Had you looked at her Instagram account, you would have seen a happy, well-adjusted, thoughtful young woman who lived life to the fullest.
Madison Holleran was a 19-year old student-athlete at the University of Pennsylvania and seemed to have it all. Beautiful, talented, athletically gifted, “Ivy League” smart, popular, loving family, tons of friends.
Matter of fact, you probably would have envied her picture-perfect life.
But things aren’t always what they seem, are they?
You know this to be true. If you have an Instagram account, or Facebook or Twitter, you likely have an image you want to project for all your followers too. Does it match up with reality, or like your Instagram photos, is it first run through a filter?
Madison Holleran’s life wasn’t what it appeared to be. She proved that on January 17, 2014, when she took a running leap off the 9th level of a parking garage and ended her life.
Madison hadn’t been the same since she started college. Her parents, siblings, and closest friends noticed a change. Her infectious smile and “joie de vivre” had all but disappeared. Meanwhile, everyone outside her inner circle thought this straight-A student/track star beauty was kicking ass and taking names in her first year at Penn.
But in reality, Madison was deeply troubled.
The Dangers of Social Media and the ‘Perfect Persona’
In our recent blog post from the holidays, we discussed the simulacrum, or that perceived reality we all have that doesn’t match up to “real” reality. We related it to coming home for the holidays, where the ideal picture is that everyone gets along and everything is magical and perfect. In reality, parents still nag, siblings still fight, and you feel more dread over this time than joy and love and peace.
Based on Madison Holleran’s Instagram account, you would have quickly and confidently determined that she was having a fabulous time in her first year at Penn. The problem is, what people display on social media often does not reflect what is truly going on in their innermost being. Or at least it is only part of the story.
According to Fagan, author of the ESPN piece on Madison Holleran:
Everyone presents an edited version of life on social media. People share moments that reflect an ideal life, an ideal self. Hundreds of years ago, we sent letters by horseback, containing only what we wanted the recipient to read. Fifty years ago, we spoke via the telephone, sharing only the details that constructed the self we wanted reflected.
With Instagram, one thing has changed: the amount we consume of one another’s edited lives. Young women growing up on Instagram are spending a significant chunk of each day absorbing others’ filtered images while they walk through their own realities, unfiltered.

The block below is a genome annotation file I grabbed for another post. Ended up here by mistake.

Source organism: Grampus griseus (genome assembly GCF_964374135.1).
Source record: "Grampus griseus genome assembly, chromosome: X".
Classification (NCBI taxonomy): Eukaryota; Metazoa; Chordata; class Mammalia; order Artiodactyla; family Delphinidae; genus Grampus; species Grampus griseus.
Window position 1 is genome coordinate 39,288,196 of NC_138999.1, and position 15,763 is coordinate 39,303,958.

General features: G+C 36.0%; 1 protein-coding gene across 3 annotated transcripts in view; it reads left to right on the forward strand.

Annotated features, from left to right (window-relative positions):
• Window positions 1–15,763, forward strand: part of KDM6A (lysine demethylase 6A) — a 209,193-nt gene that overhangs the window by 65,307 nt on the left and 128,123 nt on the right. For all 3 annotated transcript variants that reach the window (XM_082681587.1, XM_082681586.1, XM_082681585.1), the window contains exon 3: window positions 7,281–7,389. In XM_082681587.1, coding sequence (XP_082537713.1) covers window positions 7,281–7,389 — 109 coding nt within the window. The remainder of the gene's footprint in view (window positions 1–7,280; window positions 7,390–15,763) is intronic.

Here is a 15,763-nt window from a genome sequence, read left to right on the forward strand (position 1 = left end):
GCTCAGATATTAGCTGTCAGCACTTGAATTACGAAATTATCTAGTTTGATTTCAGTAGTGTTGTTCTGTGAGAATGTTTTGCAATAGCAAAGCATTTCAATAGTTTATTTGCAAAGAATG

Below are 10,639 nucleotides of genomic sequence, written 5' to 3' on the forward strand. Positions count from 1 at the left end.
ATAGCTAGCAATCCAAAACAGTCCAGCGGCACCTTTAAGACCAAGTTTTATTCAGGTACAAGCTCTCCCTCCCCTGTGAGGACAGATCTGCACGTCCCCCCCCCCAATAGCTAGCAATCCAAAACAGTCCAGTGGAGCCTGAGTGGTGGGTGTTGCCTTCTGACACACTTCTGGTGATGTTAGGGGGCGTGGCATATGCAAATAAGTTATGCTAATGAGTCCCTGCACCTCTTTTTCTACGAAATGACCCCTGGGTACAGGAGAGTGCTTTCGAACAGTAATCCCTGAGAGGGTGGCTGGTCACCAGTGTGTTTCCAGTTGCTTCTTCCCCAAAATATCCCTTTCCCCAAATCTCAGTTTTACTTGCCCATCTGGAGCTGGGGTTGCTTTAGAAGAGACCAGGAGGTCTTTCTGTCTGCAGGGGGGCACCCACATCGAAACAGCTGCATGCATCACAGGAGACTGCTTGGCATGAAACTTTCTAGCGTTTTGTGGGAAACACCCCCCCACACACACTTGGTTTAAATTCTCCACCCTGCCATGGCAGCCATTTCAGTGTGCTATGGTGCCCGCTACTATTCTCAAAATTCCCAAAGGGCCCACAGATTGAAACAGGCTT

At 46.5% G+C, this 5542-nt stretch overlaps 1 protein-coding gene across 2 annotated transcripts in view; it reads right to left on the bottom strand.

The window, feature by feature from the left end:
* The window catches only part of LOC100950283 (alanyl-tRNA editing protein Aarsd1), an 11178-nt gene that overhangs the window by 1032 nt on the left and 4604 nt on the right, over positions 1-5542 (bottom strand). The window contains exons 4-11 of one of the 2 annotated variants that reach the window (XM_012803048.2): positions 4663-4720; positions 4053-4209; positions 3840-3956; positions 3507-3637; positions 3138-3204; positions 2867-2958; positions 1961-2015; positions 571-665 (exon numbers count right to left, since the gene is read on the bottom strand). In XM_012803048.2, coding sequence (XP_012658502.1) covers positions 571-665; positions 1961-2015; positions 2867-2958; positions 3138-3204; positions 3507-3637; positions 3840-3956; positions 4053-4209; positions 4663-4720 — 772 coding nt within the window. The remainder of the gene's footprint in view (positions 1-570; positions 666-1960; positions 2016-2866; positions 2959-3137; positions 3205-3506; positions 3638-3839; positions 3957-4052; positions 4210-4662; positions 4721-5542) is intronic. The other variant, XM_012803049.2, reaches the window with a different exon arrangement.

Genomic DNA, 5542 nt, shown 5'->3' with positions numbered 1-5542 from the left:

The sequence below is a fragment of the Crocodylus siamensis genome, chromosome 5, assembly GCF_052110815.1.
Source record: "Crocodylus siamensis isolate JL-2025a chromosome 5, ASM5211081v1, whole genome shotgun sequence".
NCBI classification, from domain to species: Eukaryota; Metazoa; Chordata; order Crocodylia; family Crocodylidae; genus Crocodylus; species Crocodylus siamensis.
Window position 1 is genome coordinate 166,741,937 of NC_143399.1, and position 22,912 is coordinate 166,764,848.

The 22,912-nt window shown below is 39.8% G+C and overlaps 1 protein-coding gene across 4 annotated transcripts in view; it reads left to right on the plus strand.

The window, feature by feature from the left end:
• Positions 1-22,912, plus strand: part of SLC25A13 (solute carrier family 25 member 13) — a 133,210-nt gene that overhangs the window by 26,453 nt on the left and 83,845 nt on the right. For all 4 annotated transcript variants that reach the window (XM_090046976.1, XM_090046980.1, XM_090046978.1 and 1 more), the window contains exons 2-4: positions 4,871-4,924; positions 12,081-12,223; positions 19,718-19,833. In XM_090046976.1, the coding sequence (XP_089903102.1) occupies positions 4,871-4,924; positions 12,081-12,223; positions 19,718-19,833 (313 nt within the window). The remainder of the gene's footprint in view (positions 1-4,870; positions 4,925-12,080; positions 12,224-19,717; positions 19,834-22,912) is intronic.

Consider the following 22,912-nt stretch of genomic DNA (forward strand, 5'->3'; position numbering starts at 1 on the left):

I see this all the time in my office. Women come in, troubled, unhappy, disappointed with the state of their lives and relationships – and they compare themselves to others whose lives are great and happy and perfect. What they are actually comparing their lives to, however, is the socially presentable “mask” or Persona that others allow them to see. They don’t take the time to consider that they don’t actually know what is going on beneath the surface – that maybe their marriages are falling apart; that maybe their kids are hellions at home; that maybe it took 20 selfies and 10 filters to finally get that perfect angle that makes their body look so great.
No one has a perfect life. No one.
No one has perfect skin/hair/teeth/breasts/legs/butt/abs/you name it, a perfect marriage, perfect kids, perfect parents, a perfect job, a perfect home life – no one.
Social media is not real life. Just like the cover models on any magazine in the supermarket checkout lines are not real. Everyone, everything, on social media has been filtered and airbrushed. You are seeing only a snapshot – and an edited one at that.
Live Life, Unfiltered
Since Madison’s tragic and untimely death, there has been a movement encouraging people to live life “unfiltered”. To be who they are, warts and all, and to have the courage to authentically and shamelessly display it to others, giving them permission to do the same.
This is an admirable goal. If we would put down our masks, we would see that we are all beautifully and wonderfully imperfect. We could reach out in our time of need and lend a helping hand in someone else’s. Rather than suffering alone and shouldering the burden of presenting a perfect (read: false) image to everyone around us, we could come through our adversity with a village of love and support behind us, and a renewed sense of self.
But at the same time, for society to function, the individual has always maintained a Persona – the part of ourselves that we deem socially acceptable and that we decide to present to others. In the daily, waking, personal interactions of real life, there are always blips in the Persona – moments when our underlying not-so-pretty feelings unexpectedly pop out. These moments of vulnerability and truth help forge relationships and bond us to others.
Unfortunately, the filtered life presented on social media is a hyperbolic version of this Persona and because it is so carefully curated, there are few – if any – blips, errors, or slips.
Just as we have learned to teach our children that the magazine cover models are not real, so we need to find a way to teach our daughters and sons that the lives of their friends and heroes portrayed on social media need to be critically consumed rather than swallowed as total truth.